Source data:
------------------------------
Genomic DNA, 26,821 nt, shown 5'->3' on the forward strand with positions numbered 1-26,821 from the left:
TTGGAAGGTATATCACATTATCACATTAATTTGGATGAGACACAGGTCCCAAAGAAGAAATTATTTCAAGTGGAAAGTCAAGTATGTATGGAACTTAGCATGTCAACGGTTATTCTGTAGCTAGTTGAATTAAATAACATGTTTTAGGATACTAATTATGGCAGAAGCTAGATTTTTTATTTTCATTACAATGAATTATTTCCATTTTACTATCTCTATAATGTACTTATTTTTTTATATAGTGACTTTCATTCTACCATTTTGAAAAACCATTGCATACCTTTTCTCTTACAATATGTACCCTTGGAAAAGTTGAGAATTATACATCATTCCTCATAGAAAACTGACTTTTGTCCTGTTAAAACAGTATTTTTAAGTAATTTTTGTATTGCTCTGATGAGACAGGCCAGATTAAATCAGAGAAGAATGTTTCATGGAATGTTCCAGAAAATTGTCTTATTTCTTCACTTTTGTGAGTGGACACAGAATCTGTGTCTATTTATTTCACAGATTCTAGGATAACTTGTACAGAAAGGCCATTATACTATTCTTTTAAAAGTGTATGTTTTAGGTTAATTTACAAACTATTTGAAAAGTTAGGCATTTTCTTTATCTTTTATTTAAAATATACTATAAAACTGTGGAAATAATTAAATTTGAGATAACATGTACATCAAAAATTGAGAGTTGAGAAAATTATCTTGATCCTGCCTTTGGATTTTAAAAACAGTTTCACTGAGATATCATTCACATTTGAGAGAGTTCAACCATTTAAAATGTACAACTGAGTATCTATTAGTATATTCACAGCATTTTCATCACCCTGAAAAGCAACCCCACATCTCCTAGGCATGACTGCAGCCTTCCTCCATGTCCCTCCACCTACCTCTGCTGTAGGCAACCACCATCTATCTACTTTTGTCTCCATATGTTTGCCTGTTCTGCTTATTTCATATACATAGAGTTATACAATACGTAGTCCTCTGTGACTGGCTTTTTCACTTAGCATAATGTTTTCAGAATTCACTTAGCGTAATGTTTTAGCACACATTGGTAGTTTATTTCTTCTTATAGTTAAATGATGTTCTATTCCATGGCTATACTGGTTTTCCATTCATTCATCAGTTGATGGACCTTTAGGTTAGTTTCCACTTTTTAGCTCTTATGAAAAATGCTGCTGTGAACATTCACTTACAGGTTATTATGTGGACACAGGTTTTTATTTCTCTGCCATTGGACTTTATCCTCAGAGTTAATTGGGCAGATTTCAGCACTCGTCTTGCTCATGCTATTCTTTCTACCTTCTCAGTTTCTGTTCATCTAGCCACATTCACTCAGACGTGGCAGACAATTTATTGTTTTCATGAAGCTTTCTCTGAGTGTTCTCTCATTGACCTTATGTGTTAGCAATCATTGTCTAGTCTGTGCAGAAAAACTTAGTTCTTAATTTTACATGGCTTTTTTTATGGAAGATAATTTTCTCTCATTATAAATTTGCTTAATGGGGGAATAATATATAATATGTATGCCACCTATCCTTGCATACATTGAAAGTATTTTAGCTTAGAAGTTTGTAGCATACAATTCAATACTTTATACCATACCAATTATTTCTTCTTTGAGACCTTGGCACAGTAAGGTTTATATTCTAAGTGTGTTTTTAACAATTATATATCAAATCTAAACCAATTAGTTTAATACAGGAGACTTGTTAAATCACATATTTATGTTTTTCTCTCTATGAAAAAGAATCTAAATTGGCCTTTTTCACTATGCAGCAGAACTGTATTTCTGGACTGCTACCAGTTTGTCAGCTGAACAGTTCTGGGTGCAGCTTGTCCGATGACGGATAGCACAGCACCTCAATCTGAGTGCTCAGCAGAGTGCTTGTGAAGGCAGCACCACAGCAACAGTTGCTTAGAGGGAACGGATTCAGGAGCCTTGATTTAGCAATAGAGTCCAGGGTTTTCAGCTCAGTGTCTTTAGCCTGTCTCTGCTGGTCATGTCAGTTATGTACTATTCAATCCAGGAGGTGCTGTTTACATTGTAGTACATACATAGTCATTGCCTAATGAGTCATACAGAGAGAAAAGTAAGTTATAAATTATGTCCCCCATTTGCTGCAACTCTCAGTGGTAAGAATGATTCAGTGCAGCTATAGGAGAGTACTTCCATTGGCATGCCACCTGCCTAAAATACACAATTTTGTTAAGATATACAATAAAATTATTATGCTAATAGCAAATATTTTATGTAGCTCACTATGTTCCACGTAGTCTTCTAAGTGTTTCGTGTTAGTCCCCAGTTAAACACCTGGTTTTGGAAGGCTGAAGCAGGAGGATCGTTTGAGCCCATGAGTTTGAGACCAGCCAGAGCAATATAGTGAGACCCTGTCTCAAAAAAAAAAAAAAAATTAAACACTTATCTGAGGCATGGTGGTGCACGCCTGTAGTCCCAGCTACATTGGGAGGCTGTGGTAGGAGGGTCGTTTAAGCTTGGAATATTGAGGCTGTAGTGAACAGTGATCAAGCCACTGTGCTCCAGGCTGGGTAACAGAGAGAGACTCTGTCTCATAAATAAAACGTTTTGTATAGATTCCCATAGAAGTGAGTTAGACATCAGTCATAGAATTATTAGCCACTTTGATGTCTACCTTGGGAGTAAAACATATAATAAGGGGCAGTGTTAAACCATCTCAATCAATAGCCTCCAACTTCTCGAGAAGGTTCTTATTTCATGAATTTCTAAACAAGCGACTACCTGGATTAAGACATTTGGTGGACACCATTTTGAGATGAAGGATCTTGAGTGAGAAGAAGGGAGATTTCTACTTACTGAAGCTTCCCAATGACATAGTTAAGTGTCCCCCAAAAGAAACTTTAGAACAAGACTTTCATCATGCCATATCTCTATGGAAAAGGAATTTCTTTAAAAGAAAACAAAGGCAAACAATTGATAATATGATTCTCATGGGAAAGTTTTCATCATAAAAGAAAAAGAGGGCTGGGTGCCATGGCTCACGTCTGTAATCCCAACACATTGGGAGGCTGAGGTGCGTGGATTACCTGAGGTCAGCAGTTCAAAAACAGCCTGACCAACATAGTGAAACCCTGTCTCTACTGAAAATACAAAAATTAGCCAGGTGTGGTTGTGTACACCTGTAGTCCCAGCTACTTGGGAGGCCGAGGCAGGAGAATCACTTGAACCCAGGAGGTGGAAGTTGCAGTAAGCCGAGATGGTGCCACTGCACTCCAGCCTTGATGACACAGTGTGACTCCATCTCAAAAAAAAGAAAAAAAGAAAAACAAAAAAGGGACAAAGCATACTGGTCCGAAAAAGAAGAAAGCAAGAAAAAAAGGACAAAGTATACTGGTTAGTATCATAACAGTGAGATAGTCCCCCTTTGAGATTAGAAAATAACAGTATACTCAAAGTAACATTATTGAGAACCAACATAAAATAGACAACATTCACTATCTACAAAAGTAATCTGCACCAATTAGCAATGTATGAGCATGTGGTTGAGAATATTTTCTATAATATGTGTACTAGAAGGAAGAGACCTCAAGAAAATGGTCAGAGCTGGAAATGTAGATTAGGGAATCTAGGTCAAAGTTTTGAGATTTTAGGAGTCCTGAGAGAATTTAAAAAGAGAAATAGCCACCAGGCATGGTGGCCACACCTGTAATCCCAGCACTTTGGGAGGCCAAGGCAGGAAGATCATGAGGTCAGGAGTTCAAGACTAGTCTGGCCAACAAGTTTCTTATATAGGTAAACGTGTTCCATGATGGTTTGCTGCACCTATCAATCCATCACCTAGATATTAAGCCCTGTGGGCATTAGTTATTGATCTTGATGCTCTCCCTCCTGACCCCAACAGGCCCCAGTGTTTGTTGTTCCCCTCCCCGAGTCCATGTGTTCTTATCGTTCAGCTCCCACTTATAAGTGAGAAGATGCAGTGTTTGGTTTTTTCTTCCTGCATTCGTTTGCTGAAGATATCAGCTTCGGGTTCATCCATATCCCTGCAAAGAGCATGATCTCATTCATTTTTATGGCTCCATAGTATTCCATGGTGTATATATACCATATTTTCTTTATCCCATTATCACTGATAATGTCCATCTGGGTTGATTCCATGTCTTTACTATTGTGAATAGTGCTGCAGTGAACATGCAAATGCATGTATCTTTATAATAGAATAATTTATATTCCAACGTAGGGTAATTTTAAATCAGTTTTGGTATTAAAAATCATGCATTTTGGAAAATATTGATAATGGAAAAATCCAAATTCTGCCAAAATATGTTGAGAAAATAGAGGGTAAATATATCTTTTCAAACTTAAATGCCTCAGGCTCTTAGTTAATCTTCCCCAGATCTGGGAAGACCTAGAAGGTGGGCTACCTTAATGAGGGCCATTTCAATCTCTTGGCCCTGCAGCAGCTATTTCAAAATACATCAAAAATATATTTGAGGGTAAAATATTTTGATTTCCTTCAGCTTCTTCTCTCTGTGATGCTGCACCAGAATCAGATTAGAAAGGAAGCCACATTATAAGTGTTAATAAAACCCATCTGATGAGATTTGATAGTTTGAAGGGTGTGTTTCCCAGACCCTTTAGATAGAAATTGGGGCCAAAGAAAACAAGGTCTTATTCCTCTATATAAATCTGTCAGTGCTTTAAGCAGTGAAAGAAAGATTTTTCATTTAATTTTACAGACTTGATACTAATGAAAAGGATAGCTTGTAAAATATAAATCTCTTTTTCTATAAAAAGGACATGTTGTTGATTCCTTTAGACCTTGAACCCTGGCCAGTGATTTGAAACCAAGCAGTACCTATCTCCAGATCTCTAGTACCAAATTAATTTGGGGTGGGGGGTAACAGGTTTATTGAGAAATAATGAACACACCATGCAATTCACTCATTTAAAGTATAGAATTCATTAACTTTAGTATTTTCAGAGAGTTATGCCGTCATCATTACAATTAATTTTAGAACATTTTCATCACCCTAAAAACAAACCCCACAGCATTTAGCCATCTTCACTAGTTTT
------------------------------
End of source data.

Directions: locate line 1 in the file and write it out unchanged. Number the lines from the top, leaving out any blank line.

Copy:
Genomic DNA, 26,821 nt, shown 5'->3' on the forward strand with positions numbered 1-26,821 from the left: